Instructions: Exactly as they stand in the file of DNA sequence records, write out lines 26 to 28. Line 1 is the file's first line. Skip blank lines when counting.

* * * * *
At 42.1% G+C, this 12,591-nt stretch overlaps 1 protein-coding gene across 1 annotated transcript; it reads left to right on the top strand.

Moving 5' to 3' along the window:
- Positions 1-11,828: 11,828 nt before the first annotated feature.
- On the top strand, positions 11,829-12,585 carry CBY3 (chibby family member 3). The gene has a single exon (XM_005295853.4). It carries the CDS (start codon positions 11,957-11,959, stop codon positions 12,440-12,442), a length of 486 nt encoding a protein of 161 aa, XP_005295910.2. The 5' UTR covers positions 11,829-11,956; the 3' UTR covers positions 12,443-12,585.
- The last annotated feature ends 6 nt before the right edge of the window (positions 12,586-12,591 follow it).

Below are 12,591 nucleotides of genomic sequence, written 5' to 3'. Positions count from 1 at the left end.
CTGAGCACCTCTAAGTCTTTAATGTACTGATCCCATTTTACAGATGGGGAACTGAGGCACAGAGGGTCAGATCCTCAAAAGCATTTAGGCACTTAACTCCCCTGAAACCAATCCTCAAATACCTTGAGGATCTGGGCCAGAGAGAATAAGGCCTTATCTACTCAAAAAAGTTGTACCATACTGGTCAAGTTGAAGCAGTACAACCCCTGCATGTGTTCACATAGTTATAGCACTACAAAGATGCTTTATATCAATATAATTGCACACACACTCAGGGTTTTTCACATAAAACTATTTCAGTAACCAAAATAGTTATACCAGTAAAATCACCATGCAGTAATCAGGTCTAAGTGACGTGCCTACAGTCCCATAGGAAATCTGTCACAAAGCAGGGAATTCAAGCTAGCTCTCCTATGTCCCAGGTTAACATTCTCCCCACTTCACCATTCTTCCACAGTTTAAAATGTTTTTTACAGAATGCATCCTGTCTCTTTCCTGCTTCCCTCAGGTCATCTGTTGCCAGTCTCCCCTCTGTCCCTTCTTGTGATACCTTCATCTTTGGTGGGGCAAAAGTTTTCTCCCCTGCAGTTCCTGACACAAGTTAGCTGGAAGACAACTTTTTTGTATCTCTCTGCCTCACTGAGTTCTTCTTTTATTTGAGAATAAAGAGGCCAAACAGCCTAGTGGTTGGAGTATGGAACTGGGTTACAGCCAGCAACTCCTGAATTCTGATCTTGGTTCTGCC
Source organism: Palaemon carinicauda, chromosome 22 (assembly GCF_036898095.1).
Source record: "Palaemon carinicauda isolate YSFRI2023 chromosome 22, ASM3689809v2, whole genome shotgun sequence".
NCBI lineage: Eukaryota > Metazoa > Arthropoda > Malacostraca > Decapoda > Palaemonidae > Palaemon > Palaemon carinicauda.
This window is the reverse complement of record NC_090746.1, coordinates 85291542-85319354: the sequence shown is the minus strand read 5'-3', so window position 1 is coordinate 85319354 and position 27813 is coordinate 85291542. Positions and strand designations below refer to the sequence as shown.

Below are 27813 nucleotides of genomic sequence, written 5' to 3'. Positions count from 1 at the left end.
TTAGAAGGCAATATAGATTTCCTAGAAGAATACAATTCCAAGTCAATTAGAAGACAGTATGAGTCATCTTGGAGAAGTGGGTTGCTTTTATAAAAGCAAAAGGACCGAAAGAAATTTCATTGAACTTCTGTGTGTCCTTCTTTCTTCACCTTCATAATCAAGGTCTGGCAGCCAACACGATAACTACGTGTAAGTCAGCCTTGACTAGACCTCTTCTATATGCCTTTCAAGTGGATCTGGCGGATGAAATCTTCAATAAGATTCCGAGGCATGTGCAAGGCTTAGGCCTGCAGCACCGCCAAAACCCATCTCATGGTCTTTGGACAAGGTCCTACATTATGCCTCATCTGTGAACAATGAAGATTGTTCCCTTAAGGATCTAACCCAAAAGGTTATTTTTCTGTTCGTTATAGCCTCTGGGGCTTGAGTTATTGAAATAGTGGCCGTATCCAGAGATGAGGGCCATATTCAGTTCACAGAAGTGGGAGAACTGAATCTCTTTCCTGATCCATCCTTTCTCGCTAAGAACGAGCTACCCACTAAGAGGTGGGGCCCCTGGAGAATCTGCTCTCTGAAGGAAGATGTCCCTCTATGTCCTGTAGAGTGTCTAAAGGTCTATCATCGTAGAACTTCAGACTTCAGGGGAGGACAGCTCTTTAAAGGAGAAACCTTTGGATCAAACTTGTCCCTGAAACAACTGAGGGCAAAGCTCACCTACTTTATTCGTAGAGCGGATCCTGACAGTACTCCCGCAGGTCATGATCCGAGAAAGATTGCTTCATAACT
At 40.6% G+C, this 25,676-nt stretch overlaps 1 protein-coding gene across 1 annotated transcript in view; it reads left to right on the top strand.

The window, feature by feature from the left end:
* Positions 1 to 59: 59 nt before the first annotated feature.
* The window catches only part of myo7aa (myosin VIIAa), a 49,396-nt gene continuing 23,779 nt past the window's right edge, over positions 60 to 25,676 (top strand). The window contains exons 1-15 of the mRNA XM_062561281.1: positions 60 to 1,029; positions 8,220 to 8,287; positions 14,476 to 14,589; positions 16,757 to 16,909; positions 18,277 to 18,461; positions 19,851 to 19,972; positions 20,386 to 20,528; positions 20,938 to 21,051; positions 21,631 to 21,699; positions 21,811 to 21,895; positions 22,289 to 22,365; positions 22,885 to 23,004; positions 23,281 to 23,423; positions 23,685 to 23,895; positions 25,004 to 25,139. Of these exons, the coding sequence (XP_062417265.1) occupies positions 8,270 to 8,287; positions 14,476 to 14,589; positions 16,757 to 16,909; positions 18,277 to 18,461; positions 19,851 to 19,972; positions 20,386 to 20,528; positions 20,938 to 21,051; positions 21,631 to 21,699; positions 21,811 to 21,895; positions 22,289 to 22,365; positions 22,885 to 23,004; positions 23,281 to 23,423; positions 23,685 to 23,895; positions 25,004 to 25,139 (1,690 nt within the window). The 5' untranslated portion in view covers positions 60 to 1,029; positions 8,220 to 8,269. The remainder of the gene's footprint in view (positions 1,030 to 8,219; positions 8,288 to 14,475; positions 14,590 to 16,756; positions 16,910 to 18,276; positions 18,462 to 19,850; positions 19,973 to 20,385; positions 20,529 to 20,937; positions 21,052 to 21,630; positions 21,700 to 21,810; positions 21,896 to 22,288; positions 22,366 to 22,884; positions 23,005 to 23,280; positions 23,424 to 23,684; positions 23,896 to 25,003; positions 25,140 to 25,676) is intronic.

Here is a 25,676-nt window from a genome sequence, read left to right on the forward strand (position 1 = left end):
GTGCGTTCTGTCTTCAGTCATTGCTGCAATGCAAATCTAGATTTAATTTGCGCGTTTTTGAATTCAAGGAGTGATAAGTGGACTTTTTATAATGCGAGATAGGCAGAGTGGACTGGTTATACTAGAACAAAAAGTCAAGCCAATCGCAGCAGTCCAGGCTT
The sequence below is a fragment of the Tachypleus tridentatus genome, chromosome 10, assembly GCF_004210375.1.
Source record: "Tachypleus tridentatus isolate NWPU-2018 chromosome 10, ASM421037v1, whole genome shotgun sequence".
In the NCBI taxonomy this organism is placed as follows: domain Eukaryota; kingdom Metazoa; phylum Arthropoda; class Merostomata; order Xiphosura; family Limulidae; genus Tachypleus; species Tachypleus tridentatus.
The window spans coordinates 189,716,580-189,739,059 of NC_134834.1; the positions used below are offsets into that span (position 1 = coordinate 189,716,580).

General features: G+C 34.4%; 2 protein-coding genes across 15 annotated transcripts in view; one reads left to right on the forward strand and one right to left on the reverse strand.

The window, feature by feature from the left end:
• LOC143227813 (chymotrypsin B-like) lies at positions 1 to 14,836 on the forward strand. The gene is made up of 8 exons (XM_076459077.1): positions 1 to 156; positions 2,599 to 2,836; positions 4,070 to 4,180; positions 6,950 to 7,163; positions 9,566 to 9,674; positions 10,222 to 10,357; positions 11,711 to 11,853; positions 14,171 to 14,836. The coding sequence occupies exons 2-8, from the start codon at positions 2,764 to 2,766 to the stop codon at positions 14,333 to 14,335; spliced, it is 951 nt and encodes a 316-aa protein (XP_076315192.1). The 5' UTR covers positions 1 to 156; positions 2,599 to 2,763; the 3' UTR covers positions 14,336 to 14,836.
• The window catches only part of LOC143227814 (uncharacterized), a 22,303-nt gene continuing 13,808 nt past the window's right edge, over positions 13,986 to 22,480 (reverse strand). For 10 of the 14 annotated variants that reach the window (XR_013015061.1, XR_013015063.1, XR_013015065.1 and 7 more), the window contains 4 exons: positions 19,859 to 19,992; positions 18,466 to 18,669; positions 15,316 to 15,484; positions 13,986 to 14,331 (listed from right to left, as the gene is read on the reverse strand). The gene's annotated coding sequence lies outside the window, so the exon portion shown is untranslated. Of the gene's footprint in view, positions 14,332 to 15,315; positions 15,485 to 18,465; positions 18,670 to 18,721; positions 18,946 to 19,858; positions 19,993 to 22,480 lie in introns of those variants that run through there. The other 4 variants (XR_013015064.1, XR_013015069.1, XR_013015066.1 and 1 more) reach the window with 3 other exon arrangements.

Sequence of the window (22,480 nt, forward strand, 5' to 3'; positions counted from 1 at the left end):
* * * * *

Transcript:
• LOC143227813 (chymotrypsin B-like) lies at positions 1 to 14,836 on the forward strand. The gene is made up of 8 exons (XM_076459077.1): positions 1 to 156; positions 2,599 to 2,836; positions 4,070 to 4,180; positions 6,950 to 7,163; positions 9,566 to 9,674; positions 10,222 to 10,357; positions 11,711 to 11,853; positions 14,171 to 14,836. The coding sequence occupies exons 2-8, from the start codon at positions 2,764 to 2,766 to the stop codon at positions 14,333 to 14,335; spliced, it is 951 nt and encodes a 316-aa protein (XP_076315192.1). The 5' UTR covers positions 1 to 156; positions 2,599 to 2,763; the 3' UTR covers positions 14,336 to 14,836.
• The window catches only part of LOC143227814 (uncharacterized), a 22,303-nt gene continuing 13,808 nt past the window's right edge, over positions 13,986 to 22,480 (reverse strand). For 10 of the 14 annotated variants that reach the window (XR_013015061.1, XR_013015063.1, XR_013015065.1 and 7 more), the window contains 4 exons: positions 19,859 to 19,992; positions 18,466 to 18,669; positions 15,316 to 15,484; positions 13,986 to 14,331 (listed from right to left, as the gene is read on the reverse strand). The gene's annotated coding sequence lies outside the window, so the exon portion shown is untranslated. Of the gene's footprint in view, positions 14,332 to 15,315; positions 15,485 to 18,465; positions 18,670 to 18,721; positions 18,946 to 19,858; positions 19,993 to 22,480 lie in introns of those variants that run through there. The other 4 variants (XR_013015064.1, XR_013015069.1, XR_013015066.1 and 1 more) reach the window with 3 other exon arrangements.

Sequence of the window (22,480 nt, forward strand, 5' to 3'; positions counted from 1 at the left end):